Skip to comments.OMG! There's Discrimination in the Modeling Industry! (on looks,age)
Posted on 03/29/2011 6:51:46 PM PDT by sickoflibs
The Australian media recently featured a story of an allegation of race discrimination in the modeling industry. Ms. Kema Rajandran, a beautiful young Indian model, complained to news services about a modeling agency in Perth that advised her that her work would be limited because of her race. In an email to Ms. Rajandran, the coordinator of the agency said,
We think you are very photogenic and would be suitable for our Casting Division. Please note however that as you are of non-Caucasian heritage your work opportunities in Perth would be extremely limited.
Now, there is no doubt that this is race discrimination, or at least an indication that Ms. Rajandran can expect to encounter race discrimination in her future attempts to book modeling work in Perth. Evidently offended by this news, Ms. Rajandran told the Australian media that she plans to speak out against the agency (and in fact was already doing so, by complaining to the media about the matter in the first place).
In response, the manager of the modeling agency adopted the don't-shoot-the-messenger defense, arguing that the agency was just being honest with Ms. Rajandran about her prospects in the Perth modeling industry. "This is just ridiculous," the manager told the media. "I don't see that this is race related. If we don't feel that she's going to secure work in the Perth market then we tell [her] about it. We have the liberty to give an honest opinion."
Really? Not race related? Doesn't that term "non-Caucasian heritage" have just a little bit to do with race?
Let's get real here: this is race related. Ms. Rajandran has been advised that she is, or will be, the subject of adverse race discrimination as a model in Perth. She has been explicitly advised that she will find it harder to get modeling work because she is not Caucasian and you don't get too much more clear-cut than that. It is quite likely that this race discrimination is not the agency's decision, and that they are indeed just the messenger, but it is nonetheless real. This is race related.
So is this unfair? There is something about race discrimination that certainly seems unfair to many people. Ms. Rajandran can't change the fact that she is Indian, nor, presumably, would she want to. She has no control over her race and had no choice in the matter to begin with she was born with Indian heritage, and she will die with Indian heritage. It is not a characteristic that reflects on her character or decisions. And she is therefore facing adverse consequences from a personal characteristic that is not of her own making. Nevertheless, something seems amiss. Something rings hollow about her protests. But what is it?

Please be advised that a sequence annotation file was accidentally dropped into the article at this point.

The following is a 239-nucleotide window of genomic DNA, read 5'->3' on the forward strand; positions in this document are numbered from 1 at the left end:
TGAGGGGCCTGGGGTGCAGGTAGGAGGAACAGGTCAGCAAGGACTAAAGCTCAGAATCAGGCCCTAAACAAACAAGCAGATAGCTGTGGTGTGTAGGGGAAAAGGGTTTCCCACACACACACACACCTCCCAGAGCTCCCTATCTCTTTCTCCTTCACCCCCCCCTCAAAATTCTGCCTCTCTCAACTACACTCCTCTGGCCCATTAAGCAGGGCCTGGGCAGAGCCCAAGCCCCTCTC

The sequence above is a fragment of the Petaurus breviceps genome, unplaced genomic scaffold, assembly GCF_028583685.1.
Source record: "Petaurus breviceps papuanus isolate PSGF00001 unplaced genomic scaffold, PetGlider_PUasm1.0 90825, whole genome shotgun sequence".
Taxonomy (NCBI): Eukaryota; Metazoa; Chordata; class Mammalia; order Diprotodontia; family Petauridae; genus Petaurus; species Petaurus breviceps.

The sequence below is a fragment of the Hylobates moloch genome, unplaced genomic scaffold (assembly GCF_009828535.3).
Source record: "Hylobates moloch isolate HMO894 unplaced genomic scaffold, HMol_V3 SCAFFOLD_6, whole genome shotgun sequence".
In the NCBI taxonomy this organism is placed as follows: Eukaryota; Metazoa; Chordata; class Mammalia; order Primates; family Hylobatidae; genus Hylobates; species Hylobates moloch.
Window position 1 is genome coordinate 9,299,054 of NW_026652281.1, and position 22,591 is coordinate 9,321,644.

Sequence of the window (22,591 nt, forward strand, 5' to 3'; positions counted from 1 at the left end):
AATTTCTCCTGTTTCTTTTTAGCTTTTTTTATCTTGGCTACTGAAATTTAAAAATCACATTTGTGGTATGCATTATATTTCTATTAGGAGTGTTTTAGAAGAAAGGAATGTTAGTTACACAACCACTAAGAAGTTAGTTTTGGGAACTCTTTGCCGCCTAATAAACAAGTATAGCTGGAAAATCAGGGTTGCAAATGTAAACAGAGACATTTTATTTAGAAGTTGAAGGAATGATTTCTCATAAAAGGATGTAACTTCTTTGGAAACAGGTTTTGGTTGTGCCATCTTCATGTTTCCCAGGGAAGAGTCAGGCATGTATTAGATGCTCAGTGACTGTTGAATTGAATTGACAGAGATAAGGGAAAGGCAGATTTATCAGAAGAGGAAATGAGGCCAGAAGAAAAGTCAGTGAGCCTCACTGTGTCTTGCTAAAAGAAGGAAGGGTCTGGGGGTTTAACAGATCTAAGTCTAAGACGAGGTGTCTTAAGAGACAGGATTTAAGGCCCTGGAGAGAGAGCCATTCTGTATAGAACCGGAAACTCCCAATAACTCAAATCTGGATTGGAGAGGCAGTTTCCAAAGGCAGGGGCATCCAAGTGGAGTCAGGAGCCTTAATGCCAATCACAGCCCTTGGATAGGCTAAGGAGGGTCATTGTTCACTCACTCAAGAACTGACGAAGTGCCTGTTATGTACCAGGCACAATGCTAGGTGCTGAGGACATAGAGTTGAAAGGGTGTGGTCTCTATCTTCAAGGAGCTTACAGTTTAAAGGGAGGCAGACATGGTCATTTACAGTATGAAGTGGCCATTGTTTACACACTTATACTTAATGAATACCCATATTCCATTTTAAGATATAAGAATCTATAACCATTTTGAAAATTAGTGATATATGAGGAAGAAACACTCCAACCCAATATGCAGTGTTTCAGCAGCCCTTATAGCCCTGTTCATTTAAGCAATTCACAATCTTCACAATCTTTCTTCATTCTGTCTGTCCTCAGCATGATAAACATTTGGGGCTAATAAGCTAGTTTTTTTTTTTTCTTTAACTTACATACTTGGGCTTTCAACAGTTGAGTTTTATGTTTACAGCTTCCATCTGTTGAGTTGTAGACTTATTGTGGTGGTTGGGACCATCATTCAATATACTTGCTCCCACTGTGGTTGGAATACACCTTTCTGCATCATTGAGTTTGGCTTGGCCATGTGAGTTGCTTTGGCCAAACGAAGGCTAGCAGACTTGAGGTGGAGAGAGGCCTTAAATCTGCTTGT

One might feel a bit sorry for Ms. Rajandran. One might, that is, until one realizes that although she is the subject of adverse discrimination in this present instance, she is also the beneficiary of many other forms of discrimination, of a very similar kind. In fact, her entire career, and her entire qualification as a model, depends on forms of discrimination that are exactly as arbitrary and superficial as the race discrimination she is now facing.
This moral similarity between race discrimination and other kinds of discrimination is quite interesting. In his writings on discrimination, Professor Walter Block exposes the absurdity of attempts to forcibly equalize representation in different occupations and activities amongst demographic groups, saying,
Even if such a policy were possible to administer fairly, which it is not, even if it did some good, which it does not, it is always open to the charge of hypocrisy, for there is no difference in principle between the characteristics which are presently protected (race, gender, nationality) and those that are not (height, weight, intelligence, beauty). And further, the characteristics we have so far considered are only the tip of the iceberg of those upon which people discriminate.